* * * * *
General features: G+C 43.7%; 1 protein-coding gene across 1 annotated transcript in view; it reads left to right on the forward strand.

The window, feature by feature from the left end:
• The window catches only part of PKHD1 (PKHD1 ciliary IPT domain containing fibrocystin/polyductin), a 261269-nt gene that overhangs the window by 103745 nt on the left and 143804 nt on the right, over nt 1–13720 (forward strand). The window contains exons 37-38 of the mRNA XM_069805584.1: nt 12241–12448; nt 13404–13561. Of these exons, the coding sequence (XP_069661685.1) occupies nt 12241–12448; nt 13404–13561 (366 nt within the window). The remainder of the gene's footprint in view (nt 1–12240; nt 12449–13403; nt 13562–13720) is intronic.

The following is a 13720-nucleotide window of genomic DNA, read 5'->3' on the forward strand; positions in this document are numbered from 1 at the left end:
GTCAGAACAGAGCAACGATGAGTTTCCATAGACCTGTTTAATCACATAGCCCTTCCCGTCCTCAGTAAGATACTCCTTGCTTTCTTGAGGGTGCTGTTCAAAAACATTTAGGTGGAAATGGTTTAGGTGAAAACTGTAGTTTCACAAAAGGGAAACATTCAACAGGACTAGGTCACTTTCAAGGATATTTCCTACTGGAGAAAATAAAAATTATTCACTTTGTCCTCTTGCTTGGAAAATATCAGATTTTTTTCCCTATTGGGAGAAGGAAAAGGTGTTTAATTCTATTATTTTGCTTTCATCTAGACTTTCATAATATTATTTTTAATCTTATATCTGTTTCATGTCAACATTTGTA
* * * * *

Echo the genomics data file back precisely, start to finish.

General features: G+C 43.7%; 1 protein-coding gene across 1 annotated transcript in view; it reads left to right on the forward strand.

The window, feature by feature from the left end:
• The window catches only part of PKHD1 (PKHD1 ciliary IPT domain containing fibrocystin/polyductin), a 261269-nt gene that overhangs the window by 103745 nt on the left and 143804 nt on the right, over nt 1–13720 (forward strand). The window contains exons 37-38 of the mRNA XM_069805584.1: nt 12241–12448; nt 13404–13561. Of these exons, the coding sequence (XP_069661685.1) occupies nt 12241–12448; nt 13404–13561 (366 nt within the window). The remainder of the gene's footprint in view (nt 1–12240; nt 12449–13403; nt 13562–13720) is intronic.

The following is a 13720-nucleotide window of genomic DNA, read 5'->3' on the forward strand; positions in this document are numbered from 1 at the left end:
GTCAGAACAGAGCAACGATGAGTTTCCATAGACCTGTTTAATCACATAGCCCTTCCCGTCCTCAGTAAGATACTCCTTGCTTTCTTGAGGGTGCTGTTCAAAAACATTTAGGTGGAAATGGTTTAGGTGAAAACTGTAGTTTCACAAAAGGGAAACATTCAACAGGACTAGGTCACTTTCAAGGATATTTCCTACTGGAGAAAATAAAAATTATTCACTTTGTCCTCTTGCTTGGAAAATATCAGATTTTTTTCCCTATTGGGAGAAGGAAAAGGTGTTTAATTCTATTATTTTGCTTTCATCTAGACTTTCATAATATTATTTTTAATCTTATATCTGTTTCATGTCAACATTTGTA